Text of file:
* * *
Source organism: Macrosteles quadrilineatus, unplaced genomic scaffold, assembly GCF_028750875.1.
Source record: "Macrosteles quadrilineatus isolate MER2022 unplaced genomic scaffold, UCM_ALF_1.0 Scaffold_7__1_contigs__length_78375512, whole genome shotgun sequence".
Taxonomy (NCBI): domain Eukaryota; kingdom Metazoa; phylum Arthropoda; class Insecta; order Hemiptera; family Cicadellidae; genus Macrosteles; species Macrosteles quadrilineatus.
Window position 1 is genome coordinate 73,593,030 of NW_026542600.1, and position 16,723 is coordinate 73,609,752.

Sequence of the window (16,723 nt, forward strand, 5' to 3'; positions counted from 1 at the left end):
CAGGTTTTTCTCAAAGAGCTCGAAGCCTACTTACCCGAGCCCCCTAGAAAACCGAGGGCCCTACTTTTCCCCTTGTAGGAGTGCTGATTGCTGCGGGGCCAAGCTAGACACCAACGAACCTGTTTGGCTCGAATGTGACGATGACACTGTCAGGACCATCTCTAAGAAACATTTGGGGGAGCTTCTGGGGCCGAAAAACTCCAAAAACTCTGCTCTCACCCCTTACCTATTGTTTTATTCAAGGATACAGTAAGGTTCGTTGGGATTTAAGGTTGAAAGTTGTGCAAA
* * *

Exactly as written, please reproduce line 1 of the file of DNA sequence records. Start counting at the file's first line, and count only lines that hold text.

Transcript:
Source organism: Macrosteles quadrilineatus, unplaced genomic scaffold, assembly GCF_028750875.1.